The Shawnee were a confederacy of five autonomous political units: Chillicothe (Chalahgawtha), Hathawekela (also spelled as Thawekila or Thawegila), Kispoko (Kispokotha), Mequachake (Mekoche or Maykujay), and Piqua (Pekowi). Each of these divisions had its own chiefs. Within the Shawnee, however, each of the five had specific responsibilities. The Chillicothe and Thawekila provided tribal leaders and took care of political concerns relating to the whole tribe. The Pekowis were responsible for matters relating to religion and ritual. The Mekochea were concerned with health and medicine and therefore provided healers and counselors. The Kispokos provided war leadership.
With regard to the possible origins of the division among the Shawnee, Colin Calloway, in his book The Shawnees and the War for America, reports: “The Shawnees traditionally comprised five divisions, though it is not certain whether these divisions originally constituted different tribes, which came together to form the Shawnees, or if they developed during their migrations.”
As with many other American Indian nations, the Shawnee had two kinds of chiefs: peace chiefs and war chiefs. The peace chiefs were responsible for domestic order. This was an office which could be inherited. Colin Calloway writes: “Civil chiefs tended to be mature men who had earned a reputation for good sense and whose counsel guided the people during times of peace and in everyday affairs.”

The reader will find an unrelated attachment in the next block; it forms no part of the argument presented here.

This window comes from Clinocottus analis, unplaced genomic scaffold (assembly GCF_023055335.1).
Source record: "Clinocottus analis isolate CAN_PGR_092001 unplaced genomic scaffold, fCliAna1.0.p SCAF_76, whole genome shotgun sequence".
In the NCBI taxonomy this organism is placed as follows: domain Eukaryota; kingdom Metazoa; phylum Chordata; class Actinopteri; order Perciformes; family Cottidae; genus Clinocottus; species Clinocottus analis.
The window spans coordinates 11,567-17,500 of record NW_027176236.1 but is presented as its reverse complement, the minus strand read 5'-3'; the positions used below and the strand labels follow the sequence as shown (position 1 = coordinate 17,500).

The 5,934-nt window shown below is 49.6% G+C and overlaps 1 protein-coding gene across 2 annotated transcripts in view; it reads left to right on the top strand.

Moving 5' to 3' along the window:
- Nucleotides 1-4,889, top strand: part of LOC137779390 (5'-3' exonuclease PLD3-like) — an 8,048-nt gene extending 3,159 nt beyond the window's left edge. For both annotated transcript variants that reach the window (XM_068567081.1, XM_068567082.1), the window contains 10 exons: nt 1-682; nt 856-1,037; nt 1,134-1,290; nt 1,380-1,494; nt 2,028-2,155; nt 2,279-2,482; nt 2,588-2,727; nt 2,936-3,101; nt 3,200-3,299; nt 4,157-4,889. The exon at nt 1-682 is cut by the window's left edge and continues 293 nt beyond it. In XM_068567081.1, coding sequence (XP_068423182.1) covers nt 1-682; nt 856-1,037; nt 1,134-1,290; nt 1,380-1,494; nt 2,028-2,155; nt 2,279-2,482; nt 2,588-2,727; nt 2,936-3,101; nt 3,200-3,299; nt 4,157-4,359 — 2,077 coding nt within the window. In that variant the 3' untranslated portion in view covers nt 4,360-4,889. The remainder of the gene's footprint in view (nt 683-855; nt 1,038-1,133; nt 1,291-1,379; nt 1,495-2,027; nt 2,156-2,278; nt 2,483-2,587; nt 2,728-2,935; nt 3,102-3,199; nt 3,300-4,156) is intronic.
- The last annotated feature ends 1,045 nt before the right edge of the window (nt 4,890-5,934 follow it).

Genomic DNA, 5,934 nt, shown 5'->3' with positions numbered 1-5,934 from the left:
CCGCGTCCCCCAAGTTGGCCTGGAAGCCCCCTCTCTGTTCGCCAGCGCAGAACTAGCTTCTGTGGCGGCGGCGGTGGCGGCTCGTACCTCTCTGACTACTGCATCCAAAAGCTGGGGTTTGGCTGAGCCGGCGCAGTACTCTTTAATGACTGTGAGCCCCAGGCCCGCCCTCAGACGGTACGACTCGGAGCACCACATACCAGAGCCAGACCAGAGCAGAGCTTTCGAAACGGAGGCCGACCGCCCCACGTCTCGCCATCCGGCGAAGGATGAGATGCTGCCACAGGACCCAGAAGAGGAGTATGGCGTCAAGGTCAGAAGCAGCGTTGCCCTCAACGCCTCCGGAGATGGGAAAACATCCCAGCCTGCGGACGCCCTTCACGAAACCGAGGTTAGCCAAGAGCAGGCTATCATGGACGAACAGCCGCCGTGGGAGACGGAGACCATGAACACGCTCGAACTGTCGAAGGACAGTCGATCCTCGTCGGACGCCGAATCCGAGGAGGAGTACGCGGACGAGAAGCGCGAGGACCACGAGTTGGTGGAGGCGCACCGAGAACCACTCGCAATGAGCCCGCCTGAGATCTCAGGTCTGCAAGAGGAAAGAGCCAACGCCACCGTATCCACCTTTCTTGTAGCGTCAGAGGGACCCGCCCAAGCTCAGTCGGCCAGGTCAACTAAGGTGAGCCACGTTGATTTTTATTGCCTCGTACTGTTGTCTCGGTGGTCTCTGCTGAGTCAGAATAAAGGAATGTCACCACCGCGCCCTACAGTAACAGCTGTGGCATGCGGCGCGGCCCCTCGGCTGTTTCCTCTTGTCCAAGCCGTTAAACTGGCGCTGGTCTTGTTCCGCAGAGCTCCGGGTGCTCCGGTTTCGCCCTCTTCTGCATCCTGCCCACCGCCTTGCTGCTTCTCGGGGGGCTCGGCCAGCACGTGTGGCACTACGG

On the other hand, the war chief was an earned office. In the first step in becoming a war chief, a young man would have to participate in at least twelve raids into enemy territory. Then he would have to organize and lead four raids. To do this, he would have to persuade other young men to follow him. Just leading a war party, however, was not enough: the raids had to bring back honor and all of the men. According to Ian Steele, in an article in Ethnohistory: “A raid was considered successful only if the entire raiding party returned unhurt, and if it brought back at least one scalp or prisoner.”
Once a man had become a war chief, he would lead at least twelve successful raids. After leading 12 raids, a war chief was allowed to resign if he wished.
The Shawnee tribal council was composed of both peace chiefs and war chiefs. Charles Callender, in his entry on the Shawnee in the Handbook of North American Indians, reports: “Elderly men also attended or gave advice and assistance, besides providing information about earlier events and the decisions reached by past councils.”
During times of war, the civil chiefs would temporarily hand over leadership to younger men who were considered war chiefs who would lead war parties. However, war could not be declared unless the peace chiefs agreed. When peace returned, the war chiefs would give leadership back to the civil or peace chiefs.
The Shawnee also had two female chiefs: a peace chief who supervised the planting and prepared feasts of vegetable foods and a war chief who was responsible for the preparation of meat. The female peace chief had the power to stop a war party from leaving. When a war party returned with prisoners, the prisoners would be spared if they were touched by the female peace chiefs. However, if a female war chief touched the prisoners first, they were burned and ritually eaten.